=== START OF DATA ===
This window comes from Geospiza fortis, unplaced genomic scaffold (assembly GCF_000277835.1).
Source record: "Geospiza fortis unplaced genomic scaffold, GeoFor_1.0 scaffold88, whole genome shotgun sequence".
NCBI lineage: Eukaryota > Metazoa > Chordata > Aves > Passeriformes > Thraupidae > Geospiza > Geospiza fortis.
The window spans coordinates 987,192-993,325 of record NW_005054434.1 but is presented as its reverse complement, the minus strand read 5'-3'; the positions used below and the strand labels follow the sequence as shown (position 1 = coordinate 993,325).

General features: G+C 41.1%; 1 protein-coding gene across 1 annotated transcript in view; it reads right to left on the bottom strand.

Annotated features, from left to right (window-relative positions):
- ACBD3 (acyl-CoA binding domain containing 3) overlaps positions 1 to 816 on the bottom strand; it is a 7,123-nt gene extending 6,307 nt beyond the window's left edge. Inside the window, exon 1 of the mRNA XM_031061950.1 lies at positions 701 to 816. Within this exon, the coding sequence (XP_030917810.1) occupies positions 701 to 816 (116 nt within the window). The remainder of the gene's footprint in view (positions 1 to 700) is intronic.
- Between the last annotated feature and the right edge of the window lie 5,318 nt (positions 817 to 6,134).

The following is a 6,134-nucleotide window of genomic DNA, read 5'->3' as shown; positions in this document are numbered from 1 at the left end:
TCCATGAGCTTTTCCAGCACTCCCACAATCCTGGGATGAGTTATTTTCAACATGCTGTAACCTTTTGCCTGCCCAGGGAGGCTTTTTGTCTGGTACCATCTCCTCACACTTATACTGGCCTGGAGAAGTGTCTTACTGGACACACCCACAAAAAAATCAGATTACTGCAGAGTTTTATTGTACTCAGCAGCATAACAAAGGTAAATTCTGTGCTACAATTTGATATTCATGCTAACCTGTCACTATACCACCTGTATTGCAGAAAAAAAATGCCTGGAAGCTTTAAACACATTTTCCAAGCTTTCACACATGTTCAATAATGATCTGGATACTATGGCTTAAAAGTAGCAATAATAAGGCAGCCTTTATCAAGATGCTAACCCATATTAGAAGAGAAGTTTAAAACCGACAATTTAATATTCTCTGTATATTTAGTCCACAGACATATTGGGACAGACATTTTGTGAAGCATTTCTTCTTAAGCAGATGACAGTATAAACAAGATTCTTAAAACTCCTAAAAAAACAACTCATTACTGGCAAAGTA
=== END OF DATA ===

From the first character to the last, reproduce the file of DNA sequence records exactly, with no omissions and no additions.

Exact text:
This window comes from Geospiza fortis, unplaced genomic scaffold (assembly GCF_000277835.1).
Source record: "Geospiza fortis unplaced genomic scaffold, GeoFor_1.0 scaffold88, whole genome shotgun sequence".
NCBI lineage: Eukaryota > Metazoa > Chordata > Aves > Passeriformes > Thraupidae > Geospiza > Geospiza fortis.
The window spans coordinates 987,192-993,325 of record NW_005054434.1 but is presented as its reverse complement, the minus strand read 5'-3'; the positions used below and the strand labels follow the sequence as shown (position 1 = coordinate 993,325).

General features: G+C 41.1%; 1 protein-coding gene across 1 annotated transcript in view; it reads right to left on the bottom strand.

Annotated features, from left to right (window-relative positions):
- ACBD3 (acyl-CoA binding domain containing 3) overlaps positions 1 to 816 on the bottom strand; it is a 7,123-nt gene extending 6,307 nt beyond the window's left edge. Inside the window, exon 1 of the mRNA XM_031061950.1 lies at positions 701 to 816. Within this exon, the coding sequence (XP_030917810.1) occupies positions 701 to 816 (116 nt within the window). The remainder of the gene's footprint in view (positions 1 to 700) is intronic.
- Between the last annotated feature and the right edge of the window lie 5,318 nt (positions 817 to 6,134).

The following is a 6,134-nucleotide window of genomic DNA, read 5'->3' as shown; positions in this document are numbered from 1 at the left end:
TCCATGAGCTTTTCCAGCACTCCCACAATCCTGGGATGAGTTATTTTCAACATGCTGTAACCTTTTGCCTGCCCAGGGAGGCTTTTTGTCTGGTACCATCTCCTCACACTTATACTGGCCTGGAGAAGTGTCTTACTGGACACACCCACAAAAAAATCAGATTACTGCAGAGTTTTATTGTACTCAGCAGCATAACAAAGGTAAATTCTGTGCTACAATTTGATATTCATGCTAACCTGTCACTATACCACCTGTATTGCAGAAAAAAAATGCCTGGAAGCTTTAAACACATTTTCCAAGCTTTCACACATGTTCAATAATGATCTGGATACTATGGCTTAAAAGTAGCAATAATAAGGCAGCCTTTATCAAGATGCTAACCCATATTAGAAGAGAAGTTTAAAACCGACAATTTAATATTCTCTGTATATTTAGTCCACAGACATATTGGGACAGACATTTTGTGAAGCATTTCTTCTTAAGCAGATGACAGTATAAACAAGATTCTTAAAACTCCTAAAAAAACAACTCATTACTGGCAAAGTA